The Shiba Inu-Beagle Mix, sometimes referred to as "Shi-Beagle" is quite an interesting dog breed combo.
Serious, and sometimes aloof - the Shiba Inu has quite a different personality from the more amiable and gentle personality of the Beagle.
Left: Beagle, Right: Shiba Inu
In terms of physical appearance, both dogs are again quite different. The Shiba Inu has a well-developed canine body that marries the perfect balance between strength, agility, and endurance. Shiba Inus have alert, pointy ears that give them the popular ancestral wolf / fox look.
Beagle's on the other hand, have large, floppy ears that most hound dogs have. Big, puppy-dog eyes add to the Beagle's popularity and allure. A Beagle's body - while also fit - is slightly more asymmetrical due to their shorter legs.
The Shiba is considered the oldest Japanese native dog breed, and is also the smallest of its Japanese cousins, the Akita and the Hokkaido.
The Beagle is one of the most enduringly popular dog breeds of all time, having been recognized by the American Kennel Club in 1885. These companionable hounds remain the 5th most popular dog in the United States.
Active Hunters Who Share Some Characteristics
Both the Shiba Inu and the Beagle are - or in the case of Shiba Inu - used to be hunting dogs. Therefore, a Shiba Inu Beagle mix will have a high prey drive and should be monitored carefully when off leash.
Shi-Beagles are active dogs, and require daily exercise, but will certainly reward their owners with loyalty and steadfast companionship.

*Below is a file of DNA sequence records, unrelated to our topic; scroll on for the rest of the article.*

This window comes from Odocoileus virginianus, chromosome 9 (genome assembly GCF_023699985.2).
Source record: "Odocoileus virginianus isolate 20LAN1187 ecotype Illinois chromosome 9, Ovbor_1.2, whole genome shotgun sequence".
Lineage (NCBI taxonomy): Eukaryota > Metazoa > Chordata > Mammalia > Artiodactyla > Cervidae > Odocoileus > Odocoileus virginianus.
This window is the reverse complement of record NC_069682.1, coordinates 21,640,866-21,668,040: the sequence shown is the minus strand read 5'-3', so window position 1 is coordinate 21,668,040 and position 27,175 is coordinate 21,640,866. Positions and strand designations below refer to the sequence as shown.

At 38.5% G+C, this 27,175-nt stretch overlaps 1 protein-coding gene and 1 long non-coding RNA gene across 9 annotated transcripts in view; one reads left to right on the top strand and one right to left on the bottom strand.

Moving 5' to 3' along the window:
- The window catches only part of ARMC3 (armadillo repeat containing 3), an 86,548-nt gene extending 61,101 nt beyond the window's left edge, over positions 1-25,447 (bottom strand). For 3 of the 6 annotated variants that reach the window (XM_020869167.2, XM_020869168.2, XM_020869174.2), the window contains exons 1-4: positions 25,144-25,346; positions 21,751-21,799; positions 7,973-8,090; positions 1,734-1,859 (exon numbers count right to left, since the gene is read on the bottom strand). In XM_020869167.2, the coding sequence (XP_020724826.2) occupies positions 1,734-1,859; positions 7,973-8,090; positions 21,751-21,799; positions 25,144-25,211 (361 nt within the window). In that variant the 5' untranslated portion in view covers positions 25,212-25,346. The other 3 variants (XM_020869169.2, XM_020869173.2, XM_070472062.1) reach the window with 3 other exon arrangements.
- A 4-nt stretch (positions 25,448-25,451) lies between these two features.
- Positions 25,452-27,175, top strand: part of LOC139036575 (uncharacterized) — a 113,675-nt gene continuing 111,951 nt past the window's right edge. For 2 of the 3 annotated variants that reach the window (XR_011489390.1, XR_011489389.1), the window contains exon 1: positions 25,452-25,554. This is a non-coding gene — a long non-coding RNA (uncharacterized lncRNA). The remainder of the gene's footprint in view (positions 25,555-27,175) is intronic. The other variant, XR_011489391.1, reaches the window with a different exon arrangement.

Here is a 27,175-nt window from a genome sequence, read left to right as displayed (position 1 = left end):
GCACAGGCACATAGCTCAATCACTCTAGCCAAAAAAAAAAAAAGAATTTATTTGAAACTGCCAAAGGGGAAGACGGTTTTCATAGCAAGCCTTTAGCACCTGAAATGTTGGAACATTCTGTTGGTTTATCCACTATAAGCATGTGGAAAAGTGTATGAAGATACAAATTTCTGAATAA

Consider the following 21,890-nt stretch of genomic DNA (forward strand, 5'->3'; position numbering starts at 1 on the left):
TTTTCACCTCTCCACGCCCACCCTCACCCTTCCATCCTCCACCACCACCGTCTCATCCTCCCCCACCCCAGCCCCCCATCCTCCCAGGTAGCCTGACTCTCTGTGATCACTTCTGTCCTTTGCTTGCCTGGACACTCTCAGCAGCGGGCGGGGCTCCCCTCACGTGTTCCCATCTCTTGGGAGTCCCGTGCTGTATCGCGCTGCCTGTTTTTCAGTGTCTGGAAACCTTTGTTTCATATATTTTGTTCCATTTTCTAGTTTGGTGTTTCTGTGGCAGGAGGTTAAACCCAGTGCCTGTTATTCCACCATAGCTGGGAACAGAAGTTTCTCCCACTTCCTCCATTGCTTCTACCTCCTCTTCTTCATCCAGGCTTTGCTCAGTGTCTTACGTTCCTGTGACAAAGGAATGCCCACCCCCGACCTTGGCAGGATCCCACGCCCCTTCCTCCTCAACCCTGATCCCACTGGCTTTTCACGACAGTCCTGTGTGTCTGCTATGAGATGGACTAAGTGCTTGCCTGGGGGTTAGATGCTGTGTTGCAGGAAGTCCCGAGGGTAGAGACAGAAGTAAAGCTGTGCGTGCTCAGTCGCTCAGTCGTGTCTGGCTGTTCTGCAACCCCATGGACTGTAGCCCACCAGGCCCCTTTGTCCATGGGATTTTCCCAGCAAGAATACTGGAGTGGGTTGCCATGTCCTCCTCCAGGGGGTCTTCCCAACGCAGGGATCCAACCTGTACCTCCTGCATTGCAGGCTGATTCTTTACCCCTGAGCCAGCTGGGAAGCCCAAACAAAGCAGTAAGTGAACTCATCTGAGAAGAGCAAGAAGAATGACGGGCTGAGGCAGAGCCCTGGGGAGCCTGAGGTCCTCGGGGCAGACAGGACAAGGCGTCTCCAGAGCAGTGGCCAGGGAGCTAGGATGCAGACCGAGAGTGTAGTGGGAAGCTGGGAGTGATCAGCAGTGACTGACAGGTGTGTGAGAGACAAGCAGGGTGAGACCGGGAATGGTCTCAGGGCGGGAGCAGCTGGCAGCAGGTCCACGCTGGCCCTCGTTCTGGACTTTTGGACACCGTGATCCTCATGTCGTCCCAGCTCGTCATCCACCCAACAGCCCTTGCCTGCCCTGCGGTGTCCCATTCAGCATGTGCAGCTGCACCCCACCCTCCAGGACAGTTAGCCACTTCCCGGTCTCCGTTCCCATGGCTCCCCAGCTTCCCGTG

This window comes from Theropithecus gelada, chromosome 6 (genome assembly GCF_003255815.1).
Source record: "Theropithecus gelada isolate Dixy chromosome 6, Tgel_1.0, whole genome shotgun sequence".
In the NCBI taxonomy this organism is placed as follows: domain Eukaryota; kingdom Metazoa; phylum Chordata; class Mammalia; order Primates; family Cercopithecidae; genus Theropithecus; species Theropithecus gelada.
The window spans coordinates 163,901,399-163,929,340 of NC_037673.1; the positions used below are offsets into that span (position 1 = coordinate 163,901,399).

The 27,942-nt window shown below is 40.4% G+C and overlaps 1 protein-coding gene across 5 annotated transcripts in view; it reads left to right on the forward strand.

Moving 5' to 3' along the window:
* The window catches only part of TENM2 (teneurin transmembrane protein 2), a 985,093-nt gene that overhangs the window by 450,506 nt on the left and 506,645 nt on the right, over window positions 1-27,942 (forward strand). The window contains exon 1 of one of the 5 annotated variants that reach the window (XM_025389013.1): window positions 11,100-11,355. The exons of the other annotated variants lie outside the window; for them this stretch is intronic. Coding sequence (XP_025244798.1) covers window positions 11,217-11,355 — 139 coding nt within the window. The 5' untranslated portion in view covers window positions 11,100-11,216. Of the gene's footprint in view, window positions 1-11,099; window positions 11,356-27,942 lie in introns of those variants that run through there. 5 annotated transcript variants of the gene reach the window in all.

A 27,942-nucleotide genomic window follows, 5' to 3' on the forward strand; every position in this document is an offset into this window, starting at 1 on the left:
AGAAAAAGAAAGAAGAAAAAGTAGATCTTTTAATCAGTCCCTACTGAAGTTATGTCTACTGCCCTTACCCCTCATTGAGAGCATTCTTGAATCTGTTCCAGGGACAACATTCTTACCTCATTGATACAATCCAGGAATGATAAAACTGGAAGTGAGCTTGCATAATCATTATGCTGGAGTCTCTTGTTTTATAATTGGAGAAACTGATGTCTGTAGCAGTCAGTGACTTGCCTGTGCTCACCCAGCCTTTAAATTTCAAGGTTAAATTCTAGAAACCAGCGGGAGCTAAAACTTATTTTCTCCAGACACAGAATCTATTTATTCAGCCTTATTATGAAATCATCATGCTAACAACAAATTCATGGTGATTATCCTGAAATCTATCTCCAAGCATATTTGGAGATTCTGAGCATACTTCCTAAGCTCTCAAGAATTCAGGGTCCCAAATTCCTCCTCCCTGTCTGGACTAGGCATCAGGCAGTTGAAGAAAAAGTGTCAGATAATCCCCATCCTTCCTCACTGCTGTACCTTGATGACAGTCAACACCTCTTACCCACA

Shi-Beagles have a natural tendency to make good watch dogs. With early and consistent socialization, Shi-Beagles can also make excellent family dogs.
Shiba Inu dogs are typically calm and not overly excitable while Beagles are somewhat more "rough and ready".
Without proper attention and affection, Shi-Beagles may become destructive out of boredom. To prevent this, ensure that your Shi-Beagle has proper exercise, play, and mental stimulation.
Physical Characteristics of Shiba Inu and Beagle Breeds
Beagles average 18 to 35 lbs., while Shiba Inus weigh in at 18 to 22 lbs. -- and both breeds are relatively compact, with well-defined muscles.
They are approximately the same height, between 13 and 17 inches high at the withers.
A Shiba Inu Beagle Mix will weigh roughly 20 to 24 pounds. Beagles are known to easily gain weight, so the diet of a Shi - Beagle should be carefully monitored.
Shibas are double-coated, with a thick, soft under layer of fur and a stiff, straight outer coat; the beagle bridges the gap with a hard but smooth, medium-length coat.
The Beagle is typically tri-colored, and the Shiba red or tan white white markings, so a mix of these two breeds could result in a number of aesthetically pleasing color combinations, including: white and tan; white and tan with black markings; black and tan; "sesame" (red with black-tipped hairs); tri-colored tan, white and black; or white or cream.
Life Expectancy and Potential Health Issues
The two breeds share a life expectancy of 12 to 15 years, and are considered relatively healthy dogs. You can expect your Shiba-Beagle mix to live approximately a 12 -14 years.
If not given proper exercise, Beagles can become obese, as they are indiscriminate in their appetites. Shiba Inus are more active dogs that have less issues with obesity. Keeping your Shiba Inu Beagle mix at a healthy weight will help to keep your dog healthy and active for a long time.